Fundamentals of Hydrogen Pipeline Integrity (CS053F)

Fundamentals of Hydrogen Pipeline Integrity

This course will introduce hydrogen in the context of the energy transition. It will offer a broad overview of the history of hydrogen and its pivotal role in the need for decarbonisation, including the different production methods and uses of hydrogen. Specifically, the need for hydrogen pipelines, and the differences between hydrogen and natural gas pipelines, will be covered. These differences are driven by the different characteristics of hydrogen and natural gas, including the embrittling effects of gaseous hydrogen. The operational and risk consequence aspects of hydrogen compared to natural gas will be compared and available code guidance on the conversion of natural gas pipelines will be summarised. The theory of hydrogen embrittlement and its associated cracking threats and effects on mechanical properties will be covered, as well as the relevant testing requirements and protocols. Finally, the impact of these differences on defect assessments and fitness for purpose studies will be introduced, and the requirements for a holistic hydrogen conversion and integrity management process outlined.

Your course at a glance


Course Availability

Request availability



4 Hours Per Day
(8 hours total)



Expert Presenting Live
via Microsoft Teams



Foundation level


Competency Standard

Satisfies the learning requirement for
Hydrogen Pipeline Integrity CS053F


What you will get

Certificate of completion, plus
Continued Professional Development hours

Course agenda

The Hydrogen Pipeline Integrity Virtual Training course runs over two days. Additionally, you will have access to the following selected Tier 1: E-Learns prior the program start date: Pipeline Materials (CS013A), External Corrosion and Prevention (CS017A), Crack Management (CS050A).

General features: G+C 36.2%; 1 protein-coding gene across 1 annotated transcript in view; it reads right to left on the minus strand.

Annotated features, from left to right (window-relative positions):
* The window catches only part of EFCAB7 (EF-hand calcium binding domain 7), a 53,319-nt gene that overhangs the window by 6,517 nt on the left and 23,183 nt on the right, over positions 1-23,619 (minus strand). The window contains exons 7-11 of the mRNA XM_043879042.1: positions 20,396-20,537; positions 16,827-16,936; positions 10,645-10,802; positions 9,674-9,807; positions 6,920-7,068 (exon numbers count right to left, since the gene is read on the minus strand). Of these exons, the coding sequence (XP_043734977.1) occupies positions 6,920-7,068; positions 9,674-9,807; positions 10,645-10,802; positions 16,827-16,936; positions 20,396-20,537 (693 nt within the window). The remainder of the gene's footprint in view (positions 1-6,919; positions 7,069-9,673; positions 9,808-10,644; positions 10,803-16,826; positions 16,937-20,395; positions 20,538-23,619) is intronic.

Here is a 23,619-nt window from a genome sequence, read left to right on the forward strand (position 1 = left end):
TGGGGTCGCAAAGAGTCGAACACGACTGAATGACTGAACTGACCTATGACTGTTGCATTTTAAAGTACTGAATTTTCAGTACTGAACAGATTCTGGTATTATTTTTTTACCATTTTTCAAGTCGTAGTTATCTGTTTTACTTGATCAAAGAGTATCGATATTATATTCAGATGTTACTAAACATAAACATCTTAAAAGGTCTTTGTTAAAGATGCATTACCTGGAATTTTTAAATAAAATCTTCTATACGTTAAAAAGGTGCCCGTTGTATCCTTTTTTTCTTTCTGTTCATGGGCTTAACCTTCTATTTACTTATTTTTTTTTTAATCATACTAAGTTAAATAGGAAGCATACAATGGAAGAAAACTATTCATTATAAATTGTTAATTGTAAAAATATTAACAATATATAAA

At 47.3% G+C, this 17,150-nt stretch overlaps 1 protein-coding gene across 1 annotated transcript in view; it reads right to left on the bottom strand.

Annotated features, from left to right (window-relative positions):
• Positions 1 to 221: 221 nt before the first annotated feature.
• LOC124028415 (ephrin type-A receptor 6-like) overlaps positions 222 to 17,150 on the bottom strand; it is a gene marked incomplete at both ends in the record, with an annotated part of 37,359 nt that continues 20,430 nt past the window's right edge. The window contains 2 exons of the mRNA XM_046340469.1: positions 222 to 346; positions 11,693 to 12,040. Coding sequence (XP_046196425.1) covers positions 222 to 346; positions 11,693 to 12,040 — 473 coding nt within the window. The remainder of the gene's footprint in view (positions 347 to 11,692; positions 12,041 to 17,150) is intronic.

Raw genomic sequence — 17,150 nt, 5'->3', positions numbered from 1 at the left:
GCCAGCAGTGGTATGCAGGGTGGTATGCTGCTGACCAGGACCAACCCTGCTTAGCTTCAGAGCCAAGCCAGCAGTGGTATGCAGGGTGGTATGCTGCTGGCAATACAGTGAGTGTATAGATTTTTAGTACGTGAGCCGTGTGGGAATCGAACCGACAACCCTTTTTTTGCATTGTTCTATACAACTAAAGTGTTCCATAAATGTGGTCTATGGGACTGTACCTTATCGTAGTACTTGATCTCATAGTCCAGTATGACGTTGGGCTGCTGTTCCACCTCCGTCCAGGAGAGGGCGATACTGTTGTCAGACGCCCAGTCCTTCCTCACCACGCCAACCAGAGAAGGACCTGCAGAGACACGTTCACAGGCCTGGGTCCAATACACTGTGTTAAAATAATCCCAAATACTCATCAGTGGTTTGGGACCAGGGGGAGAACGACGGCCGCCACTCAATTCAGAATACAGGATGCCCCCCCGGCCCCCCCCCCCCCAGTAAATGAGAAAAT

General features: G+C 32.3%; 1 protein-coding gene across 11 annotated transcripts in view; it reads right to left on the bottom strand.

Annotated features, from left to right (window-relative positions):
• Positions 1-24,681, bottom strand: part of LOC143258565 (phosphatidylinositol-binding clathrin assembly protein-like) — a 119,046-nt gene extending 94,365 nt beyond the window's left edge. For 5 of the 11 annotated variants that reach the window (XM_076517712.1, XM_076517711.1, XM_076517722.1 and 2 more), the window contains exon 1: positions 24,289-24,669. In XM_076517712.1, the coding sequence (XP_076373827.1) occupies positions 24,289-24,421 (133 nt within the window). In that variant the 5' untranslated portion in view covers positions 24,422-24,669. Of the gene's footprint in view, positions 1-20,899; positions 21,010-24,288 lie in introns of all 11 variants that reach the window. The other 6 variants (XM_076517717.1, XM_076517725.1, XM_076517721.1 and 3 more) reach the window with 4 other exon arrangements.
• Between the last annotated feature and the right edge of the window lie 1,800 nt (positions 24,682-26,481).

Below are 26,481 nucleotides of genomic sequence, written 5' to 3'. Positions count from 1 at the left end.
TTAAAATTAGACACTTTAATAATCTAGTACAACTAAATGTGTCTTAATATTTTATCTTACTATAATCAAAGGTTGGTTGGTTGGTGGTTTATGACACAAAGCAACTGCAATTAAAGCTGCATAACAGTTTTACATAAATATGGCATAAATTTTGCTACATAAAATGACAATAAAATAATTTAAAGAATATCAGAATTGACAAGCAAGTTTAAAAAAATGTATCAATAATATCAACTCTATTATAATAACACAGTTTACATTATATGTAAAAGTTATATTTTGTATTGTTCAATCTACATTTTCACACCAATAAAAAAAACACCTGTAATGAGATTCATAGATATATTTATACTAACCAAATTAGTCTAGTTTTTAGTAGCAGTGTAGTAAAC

Day 1

Role of hydrogen in the energy transition:

  1. History of hydrogen
  2. Properties of hydrogen
  3. Production of hydrogen (different colours)
  4. Hydrogen demand and use
  5. Requirement for hydrogen pipelines

Differences between hydrogen and natural gas pipelines:

  1. Code requirements (ASME B31.12, AIGA / EIGA Guidelines, TD1 Supplement, DVGW G409 etc.)
  2. Operational requirements (pressure, flow rates etc.)
  3. Risk consequences (hazardous radius, likelihood of explosion etc.) 

Conversion of existing natural gas pipelines to hydrogen:

  1. Code guidance
  2. Operational requirements
  3. Repurposing methodology


Day 2

ffects of hydrogen on pipeline materials:

  1. Theory of hydrogen embrittlement
  2. Possibility of cracking (HIC)
  3. Effects on strength, ductility, fracture toughness, fatigue
  4. Implications for welds (seam and girth)
  5. Testing requirements / protocols

Defect assessment:

  1. Common defect types (crack-like defects, corrosion, dents, dent-gouges etc.)
  2. Data requirements to assess defects
  3. Assessment techniques (BS 7910, API 579 etc.) and hydrogen knock-down factors

Integrity management of hydrogen pipelines:

  1. Requirements for an Integrity Management System for a hydrogen pipeline
  2. Comparison to IMS for a Natural Gas Pipeline

Meet your subject matter expert


Neil Gallon

Neil Gallon is a Principal Materials and Welding Engineer working for the ROSEN Integrity Services division in Newcastle upon Tyne, UK. He holds a Masters degree from the University of Cambridge and is a Chartered Engineer, a professional Member of the Institute of Materials, Minerals and Mining and an International / European Welding Engineer. He has over 20 years' experience in manufacturing and consultancy, including working for companies such as Tata Steel and GE. His current interests include the impact of gaseous hydrogen on materials and welds.


Note: ROSEN reserves the right to cancel the course in case of an insufficient number of participants. For further detail see terms.